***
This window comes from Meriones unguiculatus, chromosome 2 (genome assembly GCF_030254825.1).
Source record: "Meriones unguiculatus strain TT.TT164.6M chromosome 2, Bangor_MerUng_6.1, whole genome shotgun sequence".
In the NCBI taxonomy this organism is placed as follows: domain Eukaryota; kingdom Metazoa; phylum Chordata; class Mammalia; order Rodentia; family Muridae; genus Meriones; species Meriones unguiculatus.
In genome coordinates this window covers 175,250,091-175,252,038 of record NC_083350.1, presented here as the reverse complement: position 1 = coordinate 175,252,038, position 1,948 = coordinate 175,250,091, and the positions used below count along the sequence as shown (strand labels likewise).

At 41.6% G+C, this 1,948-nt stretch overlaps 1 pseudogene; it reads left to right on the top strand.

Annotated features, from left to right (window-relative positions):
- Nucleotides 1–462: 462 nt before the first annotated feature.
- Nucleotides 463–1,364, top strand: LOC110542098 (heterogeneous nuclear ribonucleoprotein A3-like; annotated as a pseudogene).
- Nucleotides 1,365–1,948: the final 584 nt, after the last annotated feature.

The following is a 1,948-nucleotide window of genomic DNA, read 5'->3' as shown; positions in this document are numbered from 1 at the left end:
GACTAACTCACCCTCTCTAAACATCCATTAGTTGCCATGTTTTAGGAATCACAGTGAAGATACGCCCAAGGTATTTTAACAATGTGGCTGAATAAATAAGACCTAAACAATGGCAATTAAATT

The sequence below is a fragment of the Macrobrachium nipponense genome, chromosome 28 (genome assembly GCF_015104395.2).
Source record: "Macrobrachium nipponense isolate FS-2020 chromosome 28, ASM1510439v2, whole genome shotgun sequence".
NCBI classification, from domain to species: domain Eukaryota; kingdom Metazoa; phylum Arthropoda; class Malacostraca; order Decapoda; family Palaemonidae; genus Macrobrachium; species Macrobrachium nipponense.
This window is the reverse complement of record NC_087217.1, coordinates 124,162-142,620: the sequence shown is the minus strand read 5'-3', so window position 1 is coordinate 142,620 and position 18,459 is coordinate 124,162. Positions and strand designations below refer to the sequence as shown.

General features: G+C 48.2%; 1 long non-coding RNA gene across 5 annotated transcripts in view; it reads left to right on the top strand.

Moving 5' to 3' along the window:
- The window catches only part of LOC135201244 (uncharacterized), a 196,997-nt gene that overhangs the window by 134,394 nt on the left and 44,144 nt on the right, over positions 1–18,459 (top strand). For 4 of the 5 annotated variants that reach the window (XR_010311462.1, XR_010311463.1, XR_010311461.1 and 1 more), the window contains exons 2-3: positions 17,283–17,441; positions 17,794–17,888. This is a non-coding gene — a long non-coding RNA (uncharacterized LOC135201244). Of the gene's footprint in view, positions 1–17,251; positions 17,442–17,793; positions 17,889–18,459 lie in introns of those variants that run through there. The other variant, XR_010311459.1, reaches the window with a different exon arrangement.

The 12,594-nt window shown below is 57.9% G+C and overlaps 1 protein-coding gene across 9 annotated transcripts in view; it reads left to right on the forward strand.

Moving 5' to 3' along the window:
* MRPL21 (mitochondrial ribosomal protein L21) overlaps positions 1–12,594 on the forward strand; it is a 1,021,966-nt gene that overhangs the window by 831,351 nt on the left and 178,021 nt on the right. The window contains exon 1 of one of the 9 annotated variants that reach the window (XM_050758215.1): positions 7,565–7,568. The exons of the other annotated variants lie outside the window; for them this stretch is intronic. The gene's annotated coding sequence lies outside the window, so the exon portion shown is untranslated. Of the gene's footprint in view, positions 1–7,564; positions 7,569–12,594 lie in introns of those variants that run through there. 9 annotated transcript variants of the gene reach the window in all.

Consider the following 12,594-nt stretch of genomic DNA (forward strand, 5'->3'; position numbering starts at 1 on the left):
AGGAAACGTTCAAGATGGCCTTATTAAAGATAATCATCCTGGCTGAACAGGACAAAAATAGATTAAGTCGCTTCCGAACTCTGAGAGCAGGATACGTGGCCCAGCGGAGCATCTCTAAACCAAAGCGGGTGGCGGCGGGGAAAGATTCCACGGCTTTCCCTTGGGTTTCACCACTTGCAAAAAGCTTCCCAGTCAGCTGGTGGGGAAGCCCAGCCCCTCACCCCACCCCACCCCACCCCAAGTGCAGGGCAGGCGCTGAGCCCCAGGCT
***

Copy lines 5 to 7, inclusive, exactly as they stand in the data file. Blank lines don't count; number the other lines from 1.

At 41.6% G+C, this 1,948-nt stretch overlaps 1 pseudogene; it reads left to right on the top strand.

Annotated features, from left to right (window-relative positions):
- Nucleotides 1–462: 462 nt before the first annotated feature.